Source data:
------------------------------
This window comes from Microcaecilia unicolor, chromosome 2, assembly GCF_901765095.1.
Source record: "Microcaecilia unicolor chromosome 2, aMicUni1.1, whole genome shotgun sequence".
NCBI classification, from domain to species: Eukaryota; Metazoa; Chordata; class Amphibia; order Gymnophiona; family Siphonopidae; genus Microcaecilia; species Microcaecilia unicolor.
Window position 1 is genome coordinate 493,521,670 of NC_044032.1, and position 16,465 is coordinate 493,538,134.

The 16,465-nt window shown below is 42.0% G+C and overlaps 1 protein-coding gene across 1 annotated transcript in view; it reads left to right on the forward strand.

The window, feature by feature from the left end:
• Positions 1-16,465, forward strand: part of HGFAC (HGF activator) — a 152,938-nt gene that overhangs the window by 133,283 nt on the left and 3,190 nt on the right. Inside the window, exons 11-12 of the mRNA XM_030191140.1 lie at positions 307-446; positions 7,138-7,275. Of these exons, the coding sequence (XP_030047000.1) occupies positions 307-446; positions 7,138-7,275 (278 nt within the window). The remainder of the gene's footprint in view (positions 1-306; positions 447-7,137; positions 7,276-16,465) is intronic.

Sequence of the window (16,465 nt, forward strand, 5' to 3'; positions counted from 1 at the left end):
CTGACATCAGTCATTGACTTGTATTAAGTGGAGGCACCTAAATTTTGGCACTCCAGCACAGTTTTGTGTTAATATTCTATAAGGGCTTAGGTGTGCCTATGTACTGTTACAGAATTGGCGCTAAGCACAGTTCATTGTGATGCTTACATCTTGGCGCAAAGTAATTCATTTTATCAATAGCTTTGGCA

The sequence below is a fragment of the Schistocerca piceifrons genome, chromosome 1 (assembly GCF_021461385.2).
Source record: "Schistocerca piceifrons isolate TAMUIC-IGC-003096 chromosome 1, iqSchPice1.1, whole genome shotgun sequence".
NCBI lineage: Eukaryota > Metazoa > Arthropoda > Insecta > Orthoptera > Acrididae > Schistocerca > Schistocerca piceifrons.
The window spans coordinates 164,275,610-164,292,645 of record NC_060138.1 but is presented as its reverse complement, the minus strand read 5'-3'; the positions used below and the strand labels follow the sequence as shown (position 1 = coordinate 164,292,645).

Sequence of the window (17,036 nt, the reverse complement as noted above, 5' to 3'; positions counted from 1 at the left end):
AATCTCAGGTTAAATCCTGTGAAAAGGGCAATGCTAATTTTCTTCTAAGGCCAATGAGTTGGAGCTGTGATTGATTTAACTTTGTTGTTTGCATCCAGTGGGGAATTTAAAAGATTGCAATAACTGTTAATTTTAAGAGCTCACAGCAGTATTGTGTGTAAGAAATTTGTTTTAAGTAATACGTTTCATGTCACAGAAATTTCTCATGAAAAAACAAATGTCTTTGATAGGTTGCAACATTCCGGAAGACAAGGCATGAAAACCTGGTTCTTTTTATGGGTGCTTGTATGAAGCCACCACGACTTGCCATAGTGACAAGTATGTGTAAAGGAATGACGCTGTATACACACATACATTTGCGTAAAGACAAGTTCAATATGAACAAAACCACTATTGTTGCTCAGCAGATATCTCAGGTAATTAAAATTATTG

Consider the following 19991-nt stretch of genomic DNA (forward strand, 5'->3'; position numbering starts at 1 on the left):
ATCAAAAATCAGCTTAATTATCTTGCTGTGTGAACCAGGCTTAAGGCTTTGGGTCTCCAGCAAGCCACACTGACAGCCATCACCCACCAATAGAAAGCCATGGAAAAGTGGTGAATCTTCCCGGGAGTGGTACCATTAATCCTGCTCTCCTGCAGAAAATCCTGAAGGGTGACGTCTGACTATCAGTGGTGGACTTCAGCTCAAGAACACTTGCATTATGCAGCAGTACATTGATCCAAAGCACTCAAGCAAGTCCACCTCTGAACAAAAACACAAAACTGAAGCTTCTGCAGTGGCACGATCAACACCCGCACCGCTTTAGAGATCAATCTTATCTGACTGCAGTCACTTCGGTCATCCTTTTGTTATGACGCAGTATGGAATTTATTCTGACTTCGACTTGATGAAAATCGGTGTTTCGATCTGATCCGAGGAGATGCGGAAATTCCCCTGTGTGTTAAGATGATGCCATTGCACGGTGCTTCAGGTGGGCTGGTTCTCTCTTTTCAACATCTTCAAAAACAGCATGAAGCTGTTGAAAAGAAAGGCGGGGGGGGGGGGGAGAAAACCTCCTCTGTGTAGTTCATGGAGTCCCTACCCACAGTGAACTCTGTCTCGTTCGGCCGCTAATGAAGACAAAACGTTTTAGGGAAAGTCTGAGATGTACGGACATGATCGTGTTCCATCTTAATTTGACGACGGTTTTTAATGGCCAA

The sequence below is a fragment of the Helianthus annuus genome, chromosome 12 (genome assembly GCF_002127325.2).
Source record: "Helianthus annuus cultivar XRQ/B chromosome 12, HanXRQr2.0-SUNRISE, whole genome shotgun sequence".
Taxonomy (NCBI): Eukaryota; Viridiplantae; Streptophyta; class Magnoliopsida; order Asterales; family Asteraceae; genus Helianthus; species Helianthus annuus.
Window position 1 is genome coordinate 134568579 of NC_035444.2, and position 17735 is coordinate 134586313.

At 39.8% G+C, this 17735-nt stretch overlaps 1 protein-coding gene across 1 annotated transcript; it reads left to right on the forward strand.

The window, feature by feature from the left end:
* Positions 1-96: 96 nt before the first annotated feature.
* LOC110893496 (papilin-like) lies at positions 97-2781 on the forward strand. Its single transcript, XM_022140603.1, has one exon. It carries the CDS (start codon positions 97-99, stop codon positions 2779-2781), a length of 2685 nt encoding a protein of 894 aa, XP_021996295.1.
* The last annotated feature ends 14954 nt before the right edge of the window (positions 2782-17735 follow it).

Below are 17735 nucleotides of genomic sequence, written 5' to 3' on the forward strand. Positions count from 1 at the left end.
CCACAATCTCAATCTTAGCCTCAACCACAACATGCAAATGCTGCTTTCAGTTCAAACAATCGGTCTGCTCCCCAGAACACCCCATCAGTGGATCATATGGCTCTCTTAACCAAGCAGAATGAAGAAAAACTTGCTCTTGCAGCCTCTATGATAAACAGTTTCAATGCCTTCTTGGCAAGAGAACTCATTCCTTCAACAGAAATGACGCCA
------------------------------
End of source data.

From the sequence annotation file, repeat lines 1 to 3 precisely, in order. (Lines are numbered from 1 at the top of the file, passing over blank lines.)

This window comes from Microcaecilia unicolor, chromosome 2, assembly GCF_901765095.1.
Source record: "Microcaecilia unicolor chromosome 2, aMicUni1.1, whole genome shotgun sequence".
NCBI classification, from domain to species: Eukaryota; Metazoa; Chordata; class Amphibia; order Gymnophiona; family Siphonopidae; genus Microcaecilia; species Microcaecilia unicolor.